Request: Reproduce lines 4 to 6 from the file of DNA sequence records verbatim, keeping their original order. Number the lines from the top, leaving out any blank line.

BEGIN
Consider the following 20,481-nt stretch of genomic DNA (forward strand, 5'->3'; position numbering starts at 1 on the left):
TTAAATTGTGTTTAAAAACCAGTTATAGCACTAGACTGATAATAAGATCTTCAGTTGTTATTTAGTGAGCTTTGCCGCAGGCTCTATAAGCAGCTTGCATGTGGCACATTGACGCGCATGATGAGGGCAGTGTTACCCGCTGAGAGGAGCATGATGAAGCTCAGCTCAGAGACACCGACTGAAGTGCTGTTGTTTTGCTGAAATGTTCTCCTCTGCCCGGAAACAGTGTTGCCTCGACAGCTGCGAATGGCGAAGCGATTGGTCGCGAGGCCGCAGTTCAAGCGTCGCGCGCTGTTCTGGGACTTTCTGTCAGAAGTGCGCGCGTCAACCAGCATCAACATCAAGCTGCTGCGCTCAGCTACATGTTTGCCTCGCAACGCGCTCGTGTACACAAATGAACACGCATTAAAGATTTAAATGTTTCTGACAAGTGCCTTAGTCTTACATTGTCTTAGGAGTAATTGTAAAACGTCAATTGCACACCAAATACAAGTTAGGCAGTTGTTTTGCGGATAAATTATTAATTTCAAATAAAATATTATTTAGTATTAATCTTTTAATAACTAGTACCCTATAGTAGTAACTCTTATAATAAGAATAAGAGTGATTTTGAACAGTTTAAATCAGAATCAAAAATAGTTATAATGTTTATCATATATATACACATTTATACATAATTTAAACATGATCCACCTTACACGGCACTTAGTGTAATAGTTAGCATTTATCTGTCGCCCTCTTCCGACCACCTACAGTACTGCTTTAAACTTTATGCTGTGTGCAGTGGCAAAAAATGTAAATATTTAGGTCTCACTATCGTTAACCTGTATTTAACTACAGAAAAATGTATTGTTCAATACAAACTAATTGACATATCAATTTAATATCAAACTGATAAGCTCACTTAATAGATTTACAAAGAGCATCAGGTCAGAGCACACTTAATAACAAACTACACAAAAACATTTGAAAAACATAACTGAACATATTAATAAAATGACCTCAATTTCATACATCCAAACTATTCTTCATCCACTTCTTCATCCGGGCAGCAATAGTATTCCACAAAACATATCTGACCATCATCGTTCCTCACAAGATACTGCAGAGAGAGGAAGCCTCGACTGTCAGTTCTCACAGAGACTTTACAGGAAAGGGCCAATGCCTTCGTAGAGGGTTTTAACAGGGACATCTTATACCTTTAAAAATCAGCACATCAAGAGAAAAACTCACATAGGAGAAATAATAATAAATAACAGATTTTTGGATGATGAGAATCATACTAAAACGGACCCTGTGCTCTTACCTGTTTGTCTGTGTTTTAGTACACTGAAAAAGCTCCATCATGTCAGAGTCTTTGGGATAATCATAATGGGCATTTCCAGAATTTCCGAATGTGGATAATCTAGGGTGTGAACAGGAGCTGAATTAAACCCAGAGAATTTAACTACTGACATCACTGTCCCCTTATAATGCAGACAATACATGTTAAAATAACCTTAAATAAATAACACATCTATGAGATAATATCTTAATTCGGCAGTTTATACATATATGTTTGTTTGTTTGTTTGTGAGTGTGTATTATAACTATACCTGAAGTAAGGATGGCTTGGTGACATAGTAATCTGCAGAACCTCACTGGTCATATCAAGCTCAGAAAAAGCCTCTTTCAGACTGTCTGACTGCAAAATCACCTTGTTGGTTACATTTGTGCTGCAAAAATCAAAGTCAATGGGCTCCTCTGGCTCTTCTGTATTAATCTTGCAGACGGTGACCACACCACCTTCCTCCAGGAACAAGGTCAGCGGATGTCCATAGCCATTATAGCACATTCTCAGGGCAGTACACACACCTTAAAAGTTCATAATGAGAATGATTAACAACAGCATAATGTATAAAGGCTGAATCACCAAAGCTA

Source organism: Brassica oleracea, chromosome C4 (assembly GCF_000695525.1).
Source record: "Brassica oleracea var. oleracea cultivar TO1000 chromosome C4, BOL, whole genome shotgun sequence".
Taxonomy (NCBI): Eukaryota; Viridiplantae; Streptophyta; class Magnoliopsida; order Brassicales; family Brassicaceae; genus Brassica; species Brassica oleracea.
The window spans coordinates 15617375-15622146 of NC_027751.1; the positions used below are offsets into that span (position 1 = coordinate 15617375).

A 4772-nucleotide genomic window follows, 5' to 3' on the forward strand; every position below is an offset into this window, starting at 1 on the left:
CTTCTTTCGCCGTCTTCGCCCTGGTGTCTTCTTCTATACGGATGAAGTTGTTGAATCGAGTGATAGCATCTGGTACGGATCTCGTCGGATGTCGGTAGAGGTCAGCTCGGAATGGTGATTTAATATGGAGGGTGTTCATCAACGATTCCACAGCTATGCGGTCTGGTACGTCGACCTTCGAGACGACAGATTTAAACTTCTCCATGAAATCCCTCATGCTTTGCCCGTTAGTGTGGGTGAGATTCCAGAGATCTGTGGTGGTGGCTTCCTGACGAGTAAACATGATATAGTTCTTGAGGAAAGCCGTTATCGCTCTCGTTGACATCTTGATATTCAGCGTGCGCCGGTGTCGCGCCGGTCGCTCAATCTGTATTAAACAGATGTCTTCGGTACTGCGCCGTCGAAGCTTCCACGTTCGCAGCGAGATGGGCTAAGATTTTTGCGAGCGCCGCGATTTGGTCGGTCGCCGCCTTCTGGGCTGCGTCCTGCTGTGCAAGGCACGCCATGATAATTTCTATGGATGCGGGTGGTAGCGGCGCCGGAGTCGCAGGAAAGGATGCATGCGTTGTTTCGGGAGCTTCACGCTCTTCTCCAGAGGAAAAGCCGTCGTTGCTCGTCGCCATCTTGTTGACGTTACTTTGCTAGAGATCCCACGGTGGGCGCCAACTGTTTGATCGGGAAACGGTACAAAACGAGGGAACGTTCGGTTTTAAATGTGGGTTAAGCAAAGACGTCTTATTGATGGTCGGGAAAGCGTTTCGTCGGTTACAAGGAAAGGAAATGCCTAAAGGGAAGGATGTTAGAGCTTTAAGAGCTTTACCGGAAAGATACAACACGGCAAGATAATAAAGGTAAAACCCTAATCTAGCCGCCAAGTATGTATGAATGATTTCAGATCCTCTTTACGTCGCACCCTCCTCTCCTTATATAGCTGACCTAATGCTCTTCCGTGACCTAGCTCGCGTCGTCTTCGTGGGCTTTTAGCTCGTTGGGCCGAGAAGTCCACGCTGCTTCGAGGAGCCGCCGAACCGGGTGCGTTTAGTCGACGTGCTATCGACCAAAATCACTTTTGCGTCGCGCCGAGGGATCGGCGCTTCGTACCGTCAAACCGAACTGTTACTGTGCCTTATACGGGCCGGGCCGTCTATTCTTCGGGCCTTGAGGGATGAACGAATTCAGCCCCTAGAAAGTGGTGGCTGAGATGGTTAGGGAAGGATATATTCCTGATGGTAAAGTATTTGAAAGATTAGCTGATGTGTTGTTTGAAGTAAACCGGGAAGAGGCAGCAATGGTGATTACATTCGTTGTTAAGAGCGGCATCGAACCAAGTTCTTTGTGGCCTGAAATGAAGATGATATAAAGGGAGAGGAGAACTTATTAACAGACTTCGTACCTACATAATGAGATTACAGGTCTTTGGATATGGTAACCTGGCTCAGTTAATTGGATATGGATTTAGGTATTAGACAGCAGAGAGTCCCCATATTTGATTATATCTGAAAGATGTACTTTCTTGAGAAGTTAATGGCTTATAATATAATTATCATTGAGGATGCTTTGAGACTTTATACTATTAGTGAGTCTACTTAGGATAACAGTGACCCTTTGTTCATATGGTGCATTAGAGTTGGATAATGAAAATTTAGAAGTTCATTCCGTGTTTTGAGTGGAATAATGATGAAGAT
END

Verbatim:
Source record: "Brassica oleracea var. oleracea cultivar TO1000 chromosome C4, BOL, whole genome shotgun sequence".
Taxonomy (NCBI): Eukaryota; Viridiplantae; Streptophyta; class Magnoliopsida; order Brassicales; family Brassicaceae; genus Brassica; species Brassica oleracea.
The window spans coordinates 15617375-15622146 of NC_027751.1; the positions used below are offsets into that span (position 1 = coordinate 15617375).